Working in association with anglers, an international team of researchers will study how invasive fish species affect local fish stocks.
Around ten percent of Swedes take part in some form of angling. Angling is also important from an economic point of view, with an annual turnover of around SEK 2.5 billion. The newly launched European project SalmoInvade will involve an international research team, with researchers from Sweden, Norway, Germany, France and Canada, studying biological invasion of salmonids in Europe. The three-year project will evaluate the effects of non-native salmonids in Europe. The aim is to develop guidelines for a policy on managing salmonid invasions.
Anglers around Europe are linked to the project, which will also investigate cultural differences between Scandinavia and continental Europe in the view of salmonids as a resource. This is a multidisciplinary project, and the research team therefore includes biological, sociological and psychological expertise.
SalmoInvade will study issues such as whether escaped or released fish can out-compete domestic salmon stocks. Since farmed fish are genetically different and often eat large amounts and quickly, there may be less food left for domestic fish.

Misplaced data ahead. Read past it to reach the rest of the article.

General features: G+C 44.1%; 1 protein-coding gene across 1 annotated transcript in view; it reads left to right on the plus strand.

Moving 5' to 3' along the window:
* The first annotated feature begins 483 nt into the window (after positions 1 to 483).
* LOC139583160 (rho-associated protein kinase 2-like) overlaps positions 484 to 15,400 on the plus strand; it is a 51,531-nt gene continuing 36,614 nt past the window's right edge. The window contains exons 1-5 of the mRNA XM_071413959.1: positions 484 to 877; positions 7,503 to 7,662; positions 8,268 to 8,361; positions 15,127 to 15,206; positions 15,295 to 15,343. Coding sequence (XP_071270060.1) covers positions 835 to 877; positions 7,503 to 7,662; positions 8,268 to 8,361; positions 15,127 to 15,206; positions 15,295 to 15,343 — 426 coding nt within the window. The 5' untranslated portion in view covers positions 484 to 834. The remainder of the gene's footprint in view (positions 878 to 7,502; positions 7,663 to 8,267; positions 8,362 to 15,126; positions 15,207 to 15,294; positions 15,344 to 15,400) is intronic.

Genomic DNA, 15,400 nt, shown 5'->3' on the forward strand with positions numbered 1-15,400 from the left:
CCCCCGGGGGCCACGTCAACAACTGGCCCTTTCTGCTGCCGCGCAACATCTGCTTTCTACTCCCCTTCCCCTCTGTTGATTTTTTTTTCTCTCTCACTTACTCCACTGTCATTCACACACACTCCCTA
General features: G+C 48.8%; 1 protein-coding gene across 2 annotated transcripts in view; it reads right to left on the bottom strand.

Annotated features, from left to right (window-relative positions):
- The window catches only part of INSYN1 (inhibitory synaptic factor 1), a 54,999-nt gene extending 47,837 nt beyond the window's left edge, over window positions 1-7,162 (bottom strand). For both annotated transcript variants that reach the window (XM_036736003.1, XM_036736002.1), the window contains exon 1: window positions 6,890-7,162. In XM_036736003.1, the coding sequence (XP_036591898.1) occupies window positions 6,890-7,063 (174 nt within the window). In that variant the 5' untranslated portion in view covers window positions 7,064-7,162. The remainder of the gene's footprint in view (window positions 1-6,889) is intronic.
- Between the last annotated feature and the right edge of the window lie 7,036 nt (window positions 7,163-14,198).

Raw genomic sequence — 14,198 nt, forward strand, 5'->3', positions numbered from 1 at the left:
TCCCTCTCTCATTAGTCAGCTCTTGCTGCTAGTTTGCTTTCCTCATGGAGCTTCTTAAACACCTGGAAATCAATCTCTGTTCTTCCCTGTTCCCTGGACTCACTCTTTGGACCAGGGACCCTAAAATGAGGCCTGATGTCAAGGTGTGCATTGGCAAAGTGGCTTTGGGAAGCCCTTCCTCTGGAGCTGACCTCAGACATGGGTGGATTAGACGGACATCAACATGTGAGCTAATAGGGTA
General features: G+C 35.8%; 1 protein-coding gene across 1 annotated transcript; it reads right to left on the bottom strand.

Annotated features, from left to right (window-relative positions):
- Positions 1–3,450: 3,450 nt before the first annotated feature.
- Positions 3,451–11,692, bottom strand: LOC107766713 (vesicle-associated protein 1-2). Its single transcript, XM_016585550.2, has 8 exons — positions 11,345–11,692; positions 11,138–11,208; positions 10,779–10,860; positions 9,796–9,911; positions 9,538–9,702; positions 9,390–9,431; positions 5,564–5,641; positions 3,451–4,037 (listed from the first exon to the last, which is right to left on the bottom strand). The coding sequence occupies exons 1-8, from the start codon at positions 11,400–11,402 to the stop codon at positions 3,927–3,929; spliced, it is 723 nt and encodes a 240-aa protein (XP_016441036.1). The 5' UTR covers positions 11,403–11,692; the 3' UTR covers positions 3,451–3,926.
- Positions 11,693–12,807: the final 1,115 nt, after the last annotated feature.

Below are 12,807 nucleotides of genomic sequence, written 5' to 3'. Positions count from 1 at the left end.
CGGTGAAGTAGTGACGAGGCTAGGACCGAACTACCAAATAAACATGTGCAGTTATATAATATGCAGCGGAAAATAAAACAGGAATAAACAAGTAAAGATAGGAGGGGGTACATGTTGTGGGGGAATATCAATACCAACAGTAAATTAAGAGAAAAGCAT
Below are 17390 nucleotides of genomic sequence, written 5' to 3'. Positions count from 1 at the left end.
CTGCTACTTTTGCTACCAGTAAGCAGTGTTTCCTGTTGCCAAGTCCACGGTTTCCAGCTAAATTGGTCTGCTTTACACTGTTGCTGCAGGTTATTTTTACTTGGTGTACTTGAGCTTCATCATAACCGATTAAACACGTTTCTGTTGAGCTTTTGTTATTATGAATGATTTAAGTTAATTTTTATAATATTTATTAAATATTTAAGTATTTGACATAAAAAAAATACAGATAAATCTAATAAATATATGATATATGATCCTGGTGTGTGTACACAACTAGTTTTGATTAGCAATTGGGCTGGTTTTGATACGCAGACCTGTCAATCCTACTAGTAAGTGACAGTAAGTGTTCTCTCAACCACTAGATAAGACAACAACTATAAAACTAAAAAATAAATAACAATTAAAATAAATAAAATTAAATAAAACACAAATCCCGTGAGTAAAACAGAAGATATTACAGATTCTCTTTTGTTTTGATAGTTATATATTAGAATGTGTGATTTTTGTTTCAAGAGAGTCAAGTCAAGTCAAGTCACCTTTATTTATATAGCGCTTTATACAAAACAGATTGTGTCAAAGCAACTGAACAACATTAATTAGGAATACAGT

“One of the questions we will be trying to answer is whether farmed fish out-compete wild stocks,” says project coordinator Professor Jörgen Johnsson from the Department of Biological and Environmental Sciences.
Anglers often prefer larger fish, and this may perhaps help to protect wild salmonids, for example in situations where fast-growing farmed fish co-exist with wild stocks. Farmed fish often also exhibit less cautious behaviour than wild fish, and this probably makes them easier to catch.
Angling associations from around Europe, including Sportfiskarna Region Väst from Delsjön in Gothenburg, will be taking part in the project.